This is an anonymous portrait by Bogardus, one of the “big names” in mid-19th century American portrait photography. The carte itself and the print are in excellent condition, and I love the photographer’s blind stamp on the back. I’m including two more below by Bogardus to show the different blind stamps he used. I’m sure it evolved further over time, but these are the ones I have in my collection.
On a parallel but unrelated note, I think the cabinet in the Nellie Keeler and plump lady photos is to Bogardus what the “Reaper” clock is to Brady (as referenced in my previous blog post). The article I linked mentioned that the author found two copies of the Reaper clock like the one Brady had in his studio – it would be very cool to find Bogardus’ sideboard and bring it into a studio.
I found another photographer in New York to add to my map. This is a case of one photographer taking over the same studio of another – in this case, a Mr. A.W. Jordan took over the premises of Abraham Bogardus’ old studio.
I found the reference to A.W. Jordan on an 1870s Carte-de-visite of a civil war veteran multiple amputee, and the same address was used by Bogardus in the velvet pad on one of his daguerreotypes. It would be interesting to find out if there was another tenant in the studio between Bogardus and Jordan, or if the studio was sold to Jordan directly from Bogardus.
In my online shopping peregrinations, I came across another Nellie Keeler CDV, so of course I had to add the second varietal to my collection. The captions have it that these are one year apart. Who knows the truth of such things, as so many facts about the circus freak sideshow performers were grossly exaggerated for dramatic effect.
Here is the first one I collected, for comparison:
And somewhat ironically, here is a larger size (roughly 5×7) Cabinet Card of a much larger woman, seated in front of the same dining room sideboard on which Nellie Keeler is posing. When I saw that, I had to grab it just for that cool factor of coincidence. I’d read a lot about how work of battlefield photographers could be connected if not identified by the use of the same backdrops, furniture and even prop weapons/uniforms in Civil War tintypes. While not exactly the same thing, this is my first instance of finding the same props in two different photos of two VERY different subjects by the same photographer.
And last but not least (well, maybe least, based on the factoids on the front of the card) is Admiral Dot – yet another Barnum embellishment with an exalted military rank for someone of restrained stature. A contemporary of General Tom Thumb, Commodore Nutt, Major Atom, Count Rosebud and Baron Littlefinger, he also performed in sideshows.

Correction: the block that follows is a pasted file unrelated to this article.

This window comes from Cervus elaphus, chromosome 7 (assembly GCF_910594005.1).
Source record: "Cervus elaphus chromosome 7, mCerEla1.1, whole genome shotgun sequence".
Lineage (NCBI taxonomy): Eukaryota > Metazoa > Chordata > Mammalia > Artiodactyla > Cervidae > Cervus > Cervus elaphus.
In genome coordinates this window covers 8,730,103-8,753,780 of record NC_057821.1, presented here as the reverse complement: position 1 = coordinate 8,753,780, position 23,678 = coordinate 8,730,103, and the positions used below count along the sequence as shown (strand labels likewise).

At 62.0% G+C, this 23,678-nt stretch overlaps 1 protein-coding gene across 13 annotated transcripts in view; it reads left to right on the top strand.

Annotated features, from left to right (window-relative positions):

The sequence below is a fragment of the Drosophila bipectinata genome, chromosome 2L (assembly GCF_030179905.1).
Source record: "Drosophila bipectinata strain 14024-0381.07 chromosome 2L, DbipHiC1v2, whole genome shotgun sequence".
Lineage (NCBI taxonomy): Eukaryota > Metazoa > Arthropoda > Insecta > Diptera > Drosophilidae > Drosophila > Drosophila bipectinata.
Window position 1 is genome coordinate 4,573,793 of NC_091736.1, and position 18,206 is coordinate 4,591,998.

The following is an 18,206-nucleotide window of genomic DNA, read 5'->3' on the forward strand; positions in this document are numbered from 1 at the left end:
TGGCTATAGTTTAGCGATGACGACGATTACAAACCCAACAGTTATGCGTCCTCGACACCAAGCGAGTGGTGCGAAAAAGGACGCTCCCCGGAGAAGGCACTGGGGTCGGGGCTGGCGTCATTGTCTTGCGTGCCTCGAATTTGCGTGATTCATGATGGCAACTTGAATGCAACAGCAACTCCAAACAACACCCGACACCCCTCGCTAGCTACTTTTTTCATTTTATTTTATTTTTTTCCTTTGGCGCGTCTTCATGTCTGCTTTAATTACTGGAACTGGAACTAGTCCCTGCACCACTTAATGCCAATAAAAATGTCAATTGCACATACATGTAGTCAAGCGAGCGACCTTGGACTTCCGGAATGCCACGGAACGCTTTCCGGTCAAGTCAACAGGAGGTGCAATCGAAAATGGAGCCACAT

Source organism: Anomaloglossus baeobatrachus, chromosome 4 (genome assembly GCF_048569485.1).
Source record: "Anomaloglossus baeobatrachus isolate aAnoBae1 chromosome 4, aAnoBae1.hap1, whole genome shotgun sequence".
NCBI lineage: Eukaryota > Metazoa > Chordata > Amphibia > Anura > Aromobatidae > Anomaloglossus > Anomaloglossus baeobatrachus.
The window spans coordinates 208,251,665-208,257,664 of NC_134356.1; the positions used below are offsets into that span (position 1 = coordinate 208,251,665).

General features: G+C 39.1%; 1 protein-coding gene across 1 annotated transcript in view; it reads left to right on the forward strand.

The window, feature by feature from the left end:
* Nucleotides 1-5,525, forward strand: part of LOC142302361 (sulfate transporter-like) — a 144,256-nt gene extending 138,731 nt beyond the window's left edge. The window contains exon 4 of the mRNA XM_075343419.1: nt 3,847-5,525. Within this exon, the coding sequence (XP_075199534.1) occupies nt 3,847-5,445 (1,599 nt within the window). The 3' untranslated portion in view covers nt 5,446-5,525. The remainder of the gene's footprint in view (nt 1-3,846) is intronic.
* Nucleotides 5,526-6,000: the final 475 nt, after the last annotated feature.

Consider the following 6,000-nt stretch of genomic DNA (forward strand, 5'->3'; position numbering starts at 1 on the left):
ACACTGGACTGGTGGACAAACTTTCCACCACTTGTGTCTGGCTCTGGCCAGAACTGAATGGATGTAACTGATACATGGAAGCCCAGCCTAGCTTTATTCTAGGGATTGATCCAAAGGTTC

As the photographer is not credited, it may well have been one of the lesser-known New York studios specializing in the theatrical trade who was able to work a deal with Anthony to distribute their cards.
The scan does not do the original justice. An amazingly beautifully preserved CDV of a Barnum performer. She was originally from Kokomo, Indiana. Hired in 1879 at age 11, she weighed 28 lbs. The photo is then most likely also from that year or within a year or two after that date.
I’ve begun a project to catalog and map the locations of Victorian-era photography studios in Washington DC, New York and Philadelphia. Using my own collection as a starting point, and skimming back-marks off cartes-de-visite and cased images on Ebay, I’ve come up with some lists, and I’ve begun to put them on a Google Map. Here is my New York list:
DATES OF OPERATION
152 Chatham Street *
#2 New Chambers Street, corner of Chatham *
164 Chatham Street *
643 Bleeker Street
Chas. K. Bill
J. Gurney & Sons
unknown – early
J. Gurney & Sons
5th Avenue & 16th Street
unknown – late
Bailey’s Photograph Gallery
371 Canal Street
Loud’s Celebrated Album Cards
145 8th Avenue
* addresses no longer exist. New Chambers Street & Chatham Street are now approximately where New York City Civic Center and Police Headquarters are now located.
I will be doing the same for Washington DC and Philadelphia as I gather more information. These lists are obviously incomplete – if anyone has more information out there on other studios not captured on this list, please pass it along! My interest is in studios operating before 1900, ideally before 1880. If you have information about a given studio during the Daguerrian, wet plate, and the early Dry Plate eras, please include that as well. In my simplistic research, I’ve been finding that along with the change in media, studios moved around a lot – Mathew Brady had four different locations in New York City alone between 1850-1860.